Cross-posted (and better looking) at NCAIS Innovate. Not sure why I'm struggling with Blogger and succeeding with Wordpress, but I definitely am.
Once upon a very hot August almost-back-to-school day, I came upon a tweet. A tweet that traveled across the country, from North Carolina to Oregon (and maybe beyond) in a flash.
I was not the only one. . .
Within a few days, at least 10 (and I suspect far more) teachers asked the same two questions of the fresh faces gathering in front of them: When do you feel most engaged/interested/curious in school? and When do you feel most checked out/bored/uninterested in school?
The result? You can see my class's responses here:
They resemble, but are not identical to the responses Ms Stewart's students gave.
Sharing ideas among teachers is nothing new. Back when I began teaching, it sometimes (often?) took a semester or more for an idea to make it down the hallway. This shared question went from North Carolina to Iowa to Utah in moments. Next, the questions, along with their accompanying images, sparked a spirited conversation on the English Companion Ning, as well as a less feisty but just as heart-felt series of responses on Ms Stewart's blog, In For Good. So what's the value of this rapid spread of an idea?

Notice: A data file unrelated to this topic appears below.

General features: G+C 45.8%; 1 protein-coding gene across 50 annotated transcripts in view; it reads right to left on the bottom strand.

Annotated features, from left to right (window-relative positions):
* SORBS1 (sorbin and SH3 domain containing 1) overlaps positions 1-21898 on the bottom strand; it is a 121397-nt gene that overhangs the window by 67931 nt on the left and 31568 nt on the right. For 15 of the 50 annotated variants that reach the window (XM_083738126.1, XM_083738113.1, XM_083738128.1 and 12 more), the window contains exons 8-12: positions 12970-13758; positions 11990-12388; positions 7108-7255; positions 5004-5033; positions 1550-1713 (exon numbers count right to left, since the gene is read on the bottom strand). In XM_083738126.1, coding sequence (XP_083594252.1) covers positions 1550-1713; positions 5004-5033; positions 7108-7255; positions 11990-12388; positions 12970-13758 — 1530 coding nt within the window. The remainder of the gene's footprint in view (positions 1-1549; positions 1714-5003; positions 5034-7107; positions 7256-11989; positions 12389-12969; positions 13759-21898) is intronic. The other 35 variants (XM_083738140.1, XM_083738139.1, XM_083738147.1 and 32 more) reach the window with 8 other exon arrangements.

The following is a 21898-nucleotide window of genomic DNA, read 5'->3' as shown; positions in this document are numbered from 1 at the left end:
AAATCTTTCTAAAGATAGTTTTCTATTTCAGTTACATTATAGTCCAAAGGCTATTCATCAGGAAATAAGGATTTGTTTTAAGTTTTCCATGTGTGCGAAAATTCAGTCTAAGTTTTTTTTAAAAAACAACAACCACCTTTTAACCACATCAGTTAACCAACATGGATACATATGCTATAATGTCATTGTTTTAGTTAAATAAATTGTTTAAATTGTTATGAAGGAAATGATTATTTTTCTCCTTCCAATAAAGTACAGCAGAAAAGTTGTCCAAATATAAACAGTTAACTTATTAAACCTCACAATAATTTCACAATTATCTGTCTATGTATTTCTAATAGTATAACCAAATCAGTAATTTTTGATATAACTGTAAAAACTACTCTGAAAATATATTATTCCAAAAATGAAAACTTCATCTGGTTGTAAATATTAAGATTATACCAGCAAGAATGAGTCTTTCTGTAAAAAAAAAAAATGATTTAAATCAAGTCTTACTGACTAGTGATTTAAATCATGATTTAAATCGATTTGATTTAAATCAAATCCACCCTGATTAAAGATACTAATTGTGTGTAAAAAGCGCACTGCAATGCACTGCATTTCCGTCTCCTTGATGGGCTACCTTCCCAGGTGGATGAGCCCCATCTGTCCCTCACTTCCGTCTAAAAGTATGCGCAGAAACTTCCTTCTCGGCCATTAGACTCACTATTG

First, every teacher who asked the questions spent a some time thinking about knowing the students they encounter a little better as learners. Which means that a few hundred students learned that their teachers care how they learn.
Second, a few teachers engaged in a lively conversation that involved debating the value of pedagogical methods, sharing professional resources, and critiquing said resources with intellectual vigor. Teachers are busy this time of year with activities that can seem decidedly unintellectual. To have teachers engage in visible intellectual discourse can only be described as heartening! And this happened without a course, a scholarly journal article, or a professional development session!
The American Lit students in my course and I had an interesting conversation about their thoughts as they looked at the Wordles. I'm sure that the other classes that answered the same questions did too. Is the next step connecting the students together to see what they have in common with students across the country (and maybe across the world?) That would be yet another value add.